The inclusion of the mini-interview at the end, which included the vice-chancellors sharing with us where they were holidaying was just a smidge off-colour, I thought, given the preceding verbiage about difficulty of securing positions, restrictions on resources and subsequent appointments, etc.

So, I sat on my hands for a bit.

After mulling over my outrage about the interview article, these were the particular issues that stayed with me: Read more of this post

#MelbWriteUp – 18 months on

Jason Murphy is a Knowledge and Communications Advisor at RMIT University. He created and manages Melbourne’s Write Up (#MelbWriteUp).

Jason works full-time and is undertaking his PhD part-time, a topic on which he’s written before. He’s working on a research project that critically examines the role of marketing in contemporary society.

He’s previously worked in industry as a graphic designer and in the arts sector with the National Gallery of Victoria and the Museum of Contemporary Art, Sydney.

He tweets from @murphy_jason.


#MelbWriteUp August 2017 | Photo by Jason Murphy

#MelbWriteUp August 2017 | Photo by Jason Murphy

What started as an effort to keep the momentum of a writing retreat moving has evolved into a small, active community of writing support.

Back in May 2016, I wrote about the first #MelbWriteUp sessions that had taken place since December 2015. At that time, I wasn’t sure where things would head but was content to just go with it.

It has now been a year and a half, and I thought it was a good time reflect on the initiative, its value, and the challenges.

For those who’ve never heard of it, here’s #MelbWriteUp in short:

It’s a once a month, day-long meet-up that helps researchers focus on their work, block out all distractions (while still getting to be social), and collectively reach their individual research goals. (Write Up)

The first #MelbWriteUp sessions were more focused on providing a structure for the group by using the pomodoro technique. In a lot of ways, that was enough and has continued to be the backbone of the events. Read more of this post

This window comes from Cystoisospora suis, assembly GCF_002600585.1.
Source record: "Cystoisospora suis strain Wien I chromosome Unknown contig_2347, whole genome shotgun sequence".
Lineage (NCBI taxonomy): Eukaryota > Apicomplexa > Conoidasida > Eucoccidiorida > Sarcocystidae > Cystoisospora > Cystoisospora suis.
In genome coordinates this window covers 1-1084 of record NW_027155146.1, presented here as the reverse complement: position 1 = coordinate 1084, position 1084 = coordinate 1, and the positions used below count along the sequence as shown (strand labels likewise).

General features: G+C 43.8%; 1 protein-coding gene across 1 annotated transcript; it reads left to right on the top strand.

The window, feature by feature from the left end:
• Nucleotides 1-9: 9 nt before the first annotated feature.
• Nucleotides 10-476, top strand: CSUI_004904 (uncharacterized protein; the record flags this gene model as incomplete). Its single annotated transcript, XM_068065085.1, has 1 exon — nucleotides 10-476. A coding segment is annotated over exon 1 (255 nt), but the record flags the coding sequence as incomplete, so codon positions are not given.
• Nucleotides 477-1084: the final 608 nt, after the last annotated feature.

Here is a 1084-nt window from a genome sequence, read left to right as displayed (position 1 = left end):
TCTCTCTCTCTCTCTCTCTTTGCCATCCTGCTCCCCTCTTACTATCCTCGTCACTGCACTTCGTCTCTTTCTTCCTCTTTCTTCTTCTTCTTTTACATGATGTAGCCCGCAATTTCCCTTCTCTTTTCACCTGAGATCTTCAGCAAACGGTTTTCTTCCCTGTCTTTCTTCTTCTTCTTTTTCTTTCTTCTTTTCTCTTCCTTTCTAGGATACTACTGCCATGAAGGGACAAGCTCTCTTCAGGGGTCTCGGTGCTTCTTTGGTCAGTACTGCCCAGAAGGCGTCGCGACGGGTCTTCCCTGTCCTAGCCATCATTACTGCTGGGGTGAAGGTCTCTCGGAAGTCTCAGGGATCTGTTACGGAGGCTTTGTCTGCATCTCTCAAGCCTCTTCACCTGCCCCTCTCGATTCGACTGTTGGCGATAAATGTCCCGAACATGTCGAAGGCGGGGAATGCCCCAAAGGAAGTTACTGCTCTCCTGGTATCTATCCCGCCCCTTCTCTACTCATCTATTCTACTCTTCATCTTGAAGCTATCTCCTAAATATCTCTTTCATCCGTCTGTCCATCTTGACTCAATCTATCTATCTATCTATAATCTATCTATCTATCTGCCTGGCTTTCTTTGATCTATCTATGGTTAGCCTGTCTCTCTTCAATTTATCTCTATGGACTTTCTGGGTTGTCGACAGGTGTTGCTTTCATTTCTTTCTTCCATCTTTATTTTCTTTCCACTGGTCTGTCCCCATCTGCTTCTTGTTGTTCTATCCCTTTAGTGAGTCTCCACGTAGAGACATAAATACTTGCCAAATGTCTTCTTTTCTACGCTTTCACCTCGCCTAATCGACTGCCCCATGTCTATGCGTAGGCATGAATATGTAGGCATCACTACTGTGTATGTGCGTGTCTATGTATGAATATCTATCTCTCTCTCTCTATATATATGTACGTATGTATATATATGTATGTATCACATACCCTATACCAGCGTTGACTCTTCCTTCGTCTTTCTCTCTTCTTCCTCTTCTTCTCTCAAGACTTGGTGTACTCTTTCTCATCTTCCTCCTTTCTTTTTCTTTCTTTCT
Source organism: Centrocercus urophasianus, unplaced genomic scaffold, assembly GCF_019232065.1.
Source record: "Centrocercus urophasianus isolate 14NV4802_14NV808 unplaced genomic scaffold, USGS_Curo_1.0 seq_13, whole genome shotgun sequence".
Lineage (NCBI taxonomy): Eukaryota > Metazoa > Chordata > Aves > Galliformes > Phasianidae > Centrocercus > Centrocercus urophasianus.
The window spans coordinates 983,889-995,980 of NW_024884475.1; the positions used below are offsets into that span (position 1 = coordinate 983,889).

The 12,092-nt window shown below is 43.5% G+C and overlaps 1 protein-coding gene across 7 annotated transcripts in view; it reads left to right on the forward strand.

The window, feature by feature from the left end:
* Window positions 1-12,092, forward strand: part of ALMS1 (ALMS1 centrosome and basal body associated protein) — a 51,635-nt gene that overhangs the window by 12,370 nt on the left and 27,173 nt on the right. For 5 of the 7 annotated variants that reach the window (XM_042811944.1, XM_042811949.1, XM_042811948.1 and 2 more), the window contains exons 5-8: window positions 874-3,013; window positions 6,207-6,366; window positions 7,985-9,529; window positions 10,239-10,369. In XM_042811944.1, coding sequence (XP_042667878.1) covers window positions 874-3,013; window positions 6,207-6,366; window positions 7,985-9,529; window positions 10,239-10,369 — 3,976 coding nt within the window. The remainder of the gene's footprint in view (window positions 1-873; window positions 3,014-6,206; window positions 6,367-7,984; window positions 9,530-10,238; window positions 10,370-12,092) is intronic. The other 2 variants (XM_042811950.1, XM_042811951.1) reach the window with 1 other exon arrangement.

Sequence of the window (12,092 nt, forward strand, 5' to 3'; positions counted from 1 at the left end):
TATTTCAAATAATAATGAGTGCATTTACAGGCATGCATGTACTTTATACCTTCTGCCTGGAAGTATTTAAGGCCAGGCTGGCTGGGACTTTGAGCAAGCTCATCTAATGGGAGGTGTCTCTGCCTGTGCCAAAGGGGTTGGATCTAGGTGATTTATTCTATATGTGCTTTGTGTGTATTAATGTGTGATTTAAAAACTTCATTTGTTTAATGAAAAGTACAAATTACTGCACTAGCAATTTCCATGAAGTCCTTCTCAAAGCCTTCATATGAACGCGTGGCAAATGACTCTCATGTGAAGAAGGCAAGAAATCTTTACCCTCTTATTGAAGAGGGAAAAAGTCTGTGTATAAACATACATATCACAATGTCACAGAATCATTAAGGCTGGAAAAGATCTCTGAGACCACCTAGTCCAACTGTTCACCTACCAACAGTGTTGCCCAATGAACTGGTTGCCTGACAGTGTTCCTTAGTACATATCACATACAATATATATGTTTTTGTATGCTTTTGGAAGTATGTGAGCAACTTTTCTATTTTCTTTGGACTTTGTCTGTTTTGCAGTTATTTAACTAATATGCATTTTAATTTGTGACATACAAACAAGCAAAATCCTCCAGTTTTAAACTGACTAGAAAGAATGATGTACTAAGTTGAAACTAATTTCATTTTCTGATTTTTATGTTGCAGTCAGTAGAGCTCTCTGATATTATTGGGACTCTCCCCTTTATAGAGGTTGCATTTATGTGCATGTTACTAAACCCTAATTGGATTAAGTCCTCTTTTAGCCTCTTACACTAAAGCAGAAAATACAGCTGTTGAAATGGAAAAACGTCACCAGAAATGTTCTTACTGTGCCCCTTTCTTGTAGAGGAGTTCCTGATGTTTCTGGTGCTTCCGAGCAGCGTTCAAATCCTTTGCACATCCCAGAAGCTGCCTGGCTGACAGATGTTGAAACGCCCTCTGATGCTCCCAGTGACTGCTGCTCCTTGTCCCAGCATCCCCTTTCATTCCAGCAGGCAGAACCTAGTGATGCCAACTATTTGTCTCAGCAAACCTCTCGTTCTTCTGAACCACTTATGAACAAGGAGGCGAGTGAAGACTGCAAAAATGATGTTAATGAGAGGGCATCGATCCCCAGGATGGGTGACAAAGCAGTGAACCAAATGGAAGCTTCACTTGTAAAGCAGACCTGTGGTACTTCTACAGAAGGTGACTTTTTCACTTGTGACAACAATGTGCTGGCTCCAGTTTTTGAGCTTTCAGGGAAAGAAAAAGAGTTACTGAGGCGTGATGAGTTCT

Patronage as a research crowdfunding model

Martin Pfeiffer with a box of National Nuclear Security Administration FOIA documents.

Martin Pfeiffer with a box of National Nuclear Security Administration FOIA documents. Used with permission.

Meet Martin Pfeiffer. Martin uses anthropology to investigate nuclear weapons. That’s amazing, in and of itself. Even more interestingly, Martin is crowdfunding his research and I’m all in favour of research crowdfunding.

What really got me excited, though, was how Martin is crowdfunding his research. Martin is crowdfunding on Patreon.

Patreon works differently to most other crowdfunding services. On Patreon, you donate a small amount regularly. For example (and in the spirit of full disclosure), I support Martin for US$2 per month.

As I write this, people like me are donating $551 per month to Martin’s research, and that funding base is growing. On 27 June 2017, when I subscribed, Martin was receiving $442 in donations. Now it is $551. By the time you read this, it may have crept a bit higher.

$550 per month doesn’t seem like much, but $6,000 a year (you lose a bit on fees) can be handy when you need to pay for copying, or freedom of information requests, or local travel, or any of the myriad of costs that may or may not be covered by your research grant.

Read more of this post

Re-skilling

Rusty horse (Photo by Marcus Schwan) | flickr.com

Rusty horse (Photo by Marcus Schwan) | flickr.com

I was reminded recently of how much you need to keep exercising some skills as a scholar.

What you learn in academia isn’t like ‘riding a bike’ and there are skills that can be forgotten. In my case, I should probably confess that I don’t even know how to ride a bike so we’re talking about being way behind the 8-ball here.

The skills I’m talking about are those involved in editing a special issue journal.

The setting was as amenable as it could be for a good outcome. I was co-editing the issue with one of my best academic buddies. We had worked together on different projects before, including co-authoring a piece of writing, and we knew we could work together.

The journal was one I was very familiar with and had published with a couple of times before. It was a publication friendly to our particular focus and range of topics.

The general editor of the journal was also a good academic friend so, really, it was as collegial an environment as it could be.

I have previously edited six special issue journals, across a range of publications and with different co-editors or solo. Even so, I hadn’t edited a special issue for a few years and I felt rusty. Read more of this post